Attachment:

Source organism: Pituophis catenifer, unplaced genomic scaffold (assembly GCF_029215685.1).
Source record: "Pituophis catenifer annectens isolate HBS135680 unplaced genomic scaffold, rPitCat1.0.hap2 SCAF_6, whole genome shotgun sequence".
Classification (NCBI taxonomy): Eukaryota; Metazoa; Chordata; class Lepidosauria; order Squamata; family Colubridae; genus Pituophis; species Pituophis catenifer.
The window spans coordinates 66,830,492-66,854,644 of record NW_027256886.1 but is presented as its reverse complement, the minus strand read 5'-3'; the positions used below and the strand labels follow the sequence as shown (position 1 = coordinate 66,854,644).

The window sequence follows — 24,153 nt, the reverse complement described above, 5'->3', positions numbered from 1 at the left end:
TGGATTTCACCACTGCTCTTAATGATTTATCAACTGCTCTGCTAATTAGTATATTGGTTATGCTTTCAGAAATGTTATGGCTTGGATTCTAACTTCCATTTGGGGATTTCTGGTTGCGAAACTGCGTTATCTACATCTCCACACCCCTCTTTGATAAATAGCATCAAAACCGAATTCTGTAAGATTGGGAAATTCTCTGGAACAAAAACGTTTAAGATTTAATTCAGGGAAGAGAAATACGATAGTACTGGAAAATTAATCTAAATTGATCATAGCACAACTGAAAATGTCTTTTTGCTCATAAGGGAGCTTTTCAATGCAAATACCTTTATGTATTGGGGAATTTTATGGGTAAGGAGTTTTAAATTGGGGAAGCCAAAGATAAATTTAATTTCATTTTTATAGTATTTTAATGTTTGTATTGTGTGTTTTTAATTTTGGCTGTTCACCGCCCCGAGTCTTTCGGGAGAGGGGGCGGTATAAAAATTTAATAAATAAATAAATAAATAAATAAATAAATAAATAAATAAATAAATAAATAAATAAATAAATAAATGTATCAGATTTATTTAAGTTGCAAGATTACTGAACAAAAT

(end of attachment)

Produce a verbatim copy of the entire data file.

Source organism: Pituophis catenifer, unplaced genomic scaffold (assembly GCF_029215685.1).
Source record: "Pituophis catenifer annectens isolate HBS135680 unplaced genomic scaffold, rPitCat1.0.hap2 SCAF_6, whole genome shotgun sequence".
Classification (NCBI taxonomy): Eukaryota; Metazoa; Chordata; class Lepidosauria; order Squamata; family Colubridae; genus Pituophis; species Pituophis catenifer.
The window spans coordinates 66,830,492-66,854,644 of record NW_027256886.1 but is presented as its reverse complement, the minus strand read 5'-3'; the positions used below and the strand labels follow the sequence as shown (position 1 = coordinate 66,854,644).

The window sequence follows — 24,153 nt, the reverse complement described above, 5'->3', positions numbered from 1 at the left end:
TGGATTTCACCACTGCTCTTAATGATTTATCAACTGCTCTGCTAATTAGTATATTGGTTATGCTTTCAGAAATGTTATGGCTTGGATTCTAACTTCCATTTGGGGATTTCTGGTTGCGAAACTGCGTTATCTACATCTCCACACCCCTCTTTGATAAATAGCATCAAAACCGAATTCTGTAAGATTGGGAAATTCTCTGGAACAAAAACGTTTAAGATTTAATTCAGGGAAGAGAAATACGATAGTACTGGAAAATTAATCTAAATTGATCATAGCACAACTGAAAATGTCTTTTTGCTCATAAGGGAGCTTTTCAATGCAAATACCTTTATGTATTGGGGAATTTTATGGGTAAGGAGTTTTAAATTGGGGAAGCCAAAGATAAATTTAATTTCATTTTTATAGTATTTTAATGTTTGTATTGTGTGTTTTTAATTTTGGCTGTTCACCGCCCCGAGTCTTTCGGGAGAGGGGGCGGTATAAAAATTTAATAAATAAATAAATAAATAAATAAATAAATAAATAAATAAATAAATAAATAAATAAATAAATAAATGTATCAGATTTATTTAAGTTGCAAGATTACTGAACAAAAT